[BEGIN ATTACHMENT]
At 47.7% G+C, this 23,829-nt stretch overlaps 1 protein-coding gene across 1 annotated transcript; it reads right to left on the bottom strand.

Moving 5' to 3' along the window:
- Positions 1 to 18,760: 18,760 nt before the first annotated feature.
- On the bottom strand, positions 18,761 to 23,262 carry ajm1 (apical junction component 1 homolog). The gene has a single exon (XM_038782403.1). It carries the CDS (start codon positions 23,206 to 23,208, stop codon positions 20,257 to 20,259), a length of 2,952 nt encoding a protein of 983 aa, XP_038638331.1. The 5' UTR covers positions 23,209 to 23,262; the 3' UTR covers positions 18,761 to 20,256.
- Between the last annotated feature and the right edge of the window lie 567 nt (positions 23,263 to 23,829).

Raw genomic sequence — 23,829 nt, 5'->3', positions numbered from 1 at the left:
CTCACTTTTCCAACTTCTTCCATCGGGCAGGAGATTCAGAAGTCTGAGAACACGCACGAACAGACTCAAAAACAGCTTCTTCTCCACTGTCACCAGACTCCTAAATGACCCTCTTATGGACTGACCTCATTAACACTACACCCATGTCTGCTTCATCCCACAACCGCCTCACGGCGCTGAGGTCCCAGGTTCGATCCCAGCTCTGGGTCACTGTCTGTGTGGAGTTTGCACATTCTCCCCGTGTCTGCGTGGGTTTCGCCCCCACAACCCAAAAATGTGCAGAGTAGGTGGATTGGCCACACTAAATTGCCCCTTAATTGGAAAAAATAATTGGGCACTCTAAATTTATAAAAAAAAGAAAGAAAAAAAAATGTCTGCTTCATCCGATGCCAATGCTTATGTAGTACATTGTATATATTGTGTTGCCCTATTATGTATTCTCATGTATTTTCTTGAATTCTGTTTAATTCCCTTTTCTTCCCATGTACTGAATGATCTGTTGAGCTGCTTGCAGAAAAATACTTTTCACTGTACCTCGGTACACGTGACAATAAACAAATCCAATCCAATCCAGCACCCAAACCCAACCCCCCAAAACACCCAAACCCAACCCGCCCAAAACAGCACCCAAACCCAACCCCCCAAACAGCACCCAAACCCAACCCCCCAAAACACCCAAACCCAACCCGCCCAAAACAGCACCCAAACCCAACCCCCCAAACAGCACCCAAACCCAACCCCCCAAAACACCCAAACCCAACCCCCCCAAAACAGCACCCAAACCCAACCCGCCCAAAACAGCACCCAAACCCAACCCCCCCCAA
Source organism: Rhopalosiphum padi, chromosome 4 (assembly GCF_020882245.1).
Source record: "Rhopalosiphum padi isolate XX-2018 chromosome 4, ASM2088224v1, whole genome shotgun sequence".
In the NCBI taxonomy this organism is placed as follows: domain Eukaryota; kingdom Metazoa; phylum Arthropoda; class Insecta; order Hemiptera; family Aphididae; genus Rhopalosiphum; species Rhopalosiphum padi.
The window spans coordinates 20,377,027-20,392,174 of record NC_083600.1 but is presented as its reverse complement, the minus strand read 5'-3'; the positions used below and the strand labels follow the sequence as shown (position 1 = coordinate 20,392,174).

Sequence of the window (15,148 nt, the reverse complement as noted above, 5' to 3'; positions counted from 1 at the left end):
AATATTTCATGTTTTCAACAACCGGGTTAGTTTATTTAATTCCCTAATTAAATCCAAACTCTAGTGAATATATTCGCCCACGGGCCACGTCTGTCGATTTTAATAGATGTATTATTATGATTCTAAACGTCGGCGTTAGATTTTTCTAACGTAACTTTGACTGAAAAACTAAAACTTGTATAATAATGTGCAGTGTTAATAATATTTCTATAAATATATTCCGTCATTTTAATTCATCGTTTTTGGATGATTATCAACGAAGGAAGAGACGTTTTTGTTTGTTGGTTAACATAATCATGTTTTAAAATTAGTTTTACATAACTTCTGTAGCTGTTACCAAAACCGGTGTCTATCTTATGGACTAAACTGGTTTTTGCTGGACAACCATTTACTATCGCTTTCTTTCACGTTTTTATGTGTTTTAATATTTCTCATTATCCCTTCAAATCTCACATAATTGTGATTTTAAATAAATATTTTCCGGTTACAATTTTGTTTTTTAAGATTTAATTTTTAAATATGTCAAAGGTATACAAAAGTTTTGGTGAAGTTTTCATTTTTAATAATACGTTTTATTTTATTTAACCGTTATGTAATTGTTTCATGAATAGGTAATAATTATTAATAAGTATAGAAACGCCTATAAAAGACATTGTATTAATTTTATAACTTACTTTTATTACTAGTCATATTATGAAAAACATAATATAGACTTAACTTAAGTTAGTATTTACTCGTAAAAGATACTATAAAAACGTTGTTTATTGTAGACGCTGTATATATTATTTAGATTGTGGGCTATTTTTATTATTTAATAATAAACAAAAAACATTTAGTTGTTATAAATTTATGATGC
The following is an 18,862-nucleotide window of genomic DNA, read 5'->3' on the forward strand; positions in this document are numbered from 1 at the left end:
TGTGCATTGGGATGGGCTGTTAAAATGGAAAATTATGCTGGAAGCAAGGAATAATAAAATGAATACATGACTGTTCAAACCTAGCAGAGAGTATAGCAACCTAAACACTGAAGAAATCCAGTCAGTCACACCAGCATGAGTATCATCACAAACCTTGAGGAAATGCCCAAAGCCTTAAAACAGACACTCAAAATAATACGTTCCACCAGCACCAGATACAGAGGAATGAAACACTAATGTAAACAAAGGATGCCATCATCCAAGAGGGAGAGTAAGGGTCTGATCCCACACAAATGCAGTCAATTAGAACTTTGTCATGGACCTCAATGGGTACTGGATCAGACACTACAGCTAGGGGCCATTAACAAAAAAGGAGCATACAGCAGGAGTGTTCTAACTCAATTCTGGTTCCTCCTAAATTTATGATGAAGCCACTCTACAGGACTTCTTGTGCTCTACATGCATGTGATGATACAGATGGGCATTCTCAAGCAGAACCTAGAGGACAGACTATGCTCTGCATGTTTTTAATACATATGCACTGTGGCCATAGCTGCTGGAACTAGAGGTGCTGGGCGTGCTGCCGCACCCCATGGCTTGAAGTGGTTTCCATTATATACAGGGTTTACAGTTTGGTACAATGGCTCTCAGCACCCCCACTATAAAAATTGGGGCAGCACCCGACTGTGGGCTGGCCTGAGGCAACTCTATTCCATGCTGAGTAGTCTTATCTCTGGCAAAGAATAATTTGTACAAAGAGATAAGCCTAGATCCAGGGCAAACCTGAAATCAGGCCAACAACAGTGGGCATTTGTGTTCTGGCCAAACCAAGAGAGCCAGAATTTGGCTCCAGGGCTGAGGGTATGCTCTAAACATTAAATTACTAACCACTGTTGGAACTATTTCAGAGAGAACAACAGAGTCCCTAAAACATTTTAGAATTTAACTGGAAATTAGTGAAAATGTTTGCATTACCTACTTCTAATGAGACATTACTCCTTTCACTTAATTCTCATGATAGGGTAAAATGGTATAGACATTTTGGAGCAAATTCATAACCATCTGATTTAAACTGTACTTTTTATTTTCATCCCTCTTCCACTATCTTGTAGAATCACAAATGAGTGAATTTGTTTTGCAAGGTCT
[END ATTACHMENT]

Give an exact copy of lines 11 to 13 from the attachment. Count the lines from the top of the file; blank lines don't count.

The window spans coordinates 20,377,027-20,392,174 of record NC_083600.1 but is presented as its reverse complement, the minus strand read 5'-3'; the positions used below and the strand labels follow the sequence as shown (position 1 = coordinate 20,392,174).

Sequence of the window (15,148 nt, the reverse complement as noted above, 5' to 3'; positions counted from 1 at the left end):
AATATTTCATGTTTTCAACAACCGGGTTAGTTTATTTAATTCCCTAATTAAATCCAAACTCTAGTGAATATATTCGCCCACGGGCCACGTCTGTCGATTTTAATAGATGTATTATTATGATTCTAAACGTCGGCGTTAGATTTTTCTAACGTAACTTTGACTGAAAAACTAAAACTTGTATAATAATGTGCAGTGTTAATAATATTTCTATAAATATATTCCGTCATTTTAATTCATCGTTTTTGGATGATTATCAACGAAGGAAGAGACGTTTTTGTTTGTTGGTTAACATAATCATGTTTTAAAATTAGTTTTACATAACTTCTGTAGCTGTTACCAAAACCGGTGTCTATCTTATGGACTAAACTGGTTTTTGCTGGACAACCATTTACTATCGCTTTCTTTCACGTTTTTATGTGTTTTAATATTTCTCATTATCCCTTCAAATCTCACATAATTGTGATTTTAAATAAATATTTTCCGGTTACAATTTTGTTTTTTAAGATTTAATTTTTAAATATGTCAAAGGTATACAAAAGTTTTGGTGAAGTTTTCATTTTTAATAATACGTTTTATTTTATTTAACCGTTATGTAATTGTTTCATGAATAGGTAATAATTATTAATAAGTATAGAAACGCCTATAAAAGACATTGTATTAATTTTATAACTTACTTTTATTACTAGTCATATTATGAAAAACATAATATAGACTTAACTTAAGTTAGTATTTACTCGTAAAAGATACTATAAAAACGTTGTTTATTGTAGACGCTGTATATATTATTTAGATTGTGGGCTATTTTTATTATTTAATAATAAACAAAAAACATTTAGTTGTTATAAATTTATGATGC